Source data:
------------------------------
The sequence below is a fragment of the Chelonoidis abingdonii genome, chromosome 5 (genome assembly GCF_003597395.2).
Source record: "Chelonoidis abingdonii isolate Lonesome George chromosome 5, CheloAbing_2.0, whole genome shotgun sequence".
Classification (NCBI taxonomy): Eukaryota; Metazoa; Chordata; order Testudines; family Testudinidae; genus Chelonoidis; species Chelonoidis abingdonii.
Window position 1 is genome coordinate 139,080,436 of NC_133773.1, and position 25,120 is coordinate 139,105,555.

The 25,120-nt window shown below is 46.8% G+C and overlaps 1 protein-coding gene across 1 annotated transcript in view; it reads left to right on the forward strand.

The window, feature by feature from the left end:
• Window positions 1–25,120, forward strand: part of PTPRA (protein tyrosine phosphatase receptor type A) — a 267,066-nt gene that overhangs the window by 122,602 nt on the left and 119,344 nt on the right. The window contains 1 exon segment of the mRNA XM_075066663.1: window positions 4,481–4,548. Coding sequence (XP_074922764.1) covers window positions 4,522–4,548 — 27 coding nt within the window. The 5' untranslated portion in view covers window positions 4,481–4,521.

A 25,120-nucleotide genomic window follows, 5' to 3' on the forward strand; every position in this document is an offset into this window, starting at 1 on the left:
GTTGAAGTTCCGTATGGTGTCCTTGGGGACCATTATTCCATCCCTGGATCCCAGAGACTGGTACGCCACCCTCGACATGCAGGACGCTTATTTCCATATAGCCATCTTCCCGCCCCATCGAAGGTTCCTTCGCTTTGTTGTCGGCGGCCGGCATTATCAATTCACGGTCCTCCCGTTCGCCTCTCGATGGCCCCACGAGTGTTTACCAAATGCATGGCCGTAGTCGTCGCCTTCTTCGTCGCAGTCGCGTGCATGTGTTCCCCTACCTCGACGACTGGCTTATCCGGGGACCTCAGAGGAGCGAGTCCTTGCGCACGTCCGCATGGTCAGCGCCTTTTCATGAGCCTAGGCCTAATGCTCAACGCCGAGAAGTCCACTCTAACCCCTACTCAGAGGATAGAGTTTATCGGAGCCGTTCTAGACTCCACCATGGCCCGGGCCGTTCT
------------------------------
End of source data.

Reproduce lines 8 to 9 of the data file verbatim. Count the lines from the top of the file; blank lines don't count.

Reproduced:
A 25,120-nucleotide genomic window follows, 5' to 3' on the forward strand; every position in this document is an offset into this window, starting at 1 on the left:
GTTGAAGTTCCGTATGGTGTCCTTGGGGACCATTATTCCATCCCTGGATCCCAGAGACTGGTACGCCACCCTCGACATGCAGGACGCTTATTTCCATATAGCCATCTTCCCGCCCCATCGAAGGTTCCTTCGCTTTGTTGTCGGCGGCCGGCATTATCAATTCACGGTCCTCCCGTTCGCCTCTCGATGGCCCCACGAGTGTTTACCAAATGCATGGCCGTAGTCGTCGCCTTCTTCGTCGCAGTCGCGTGCATGTGTTCCCCTACCTCGACGACTGGCTTATCCGGGGACCTCAGAGGAGCGAGTCCTTGCGCACGTCCGCATGGTCAGCGCCTTTTCATGAGCCTAGGCCTAATGCTCAACGCCGAGAAGTCCACTCTAACCCCTACTCAGAGGATAGAGTTTATCGGAGCCGTTCTAGACTCCACCATGGCCCGGGCCGTTCT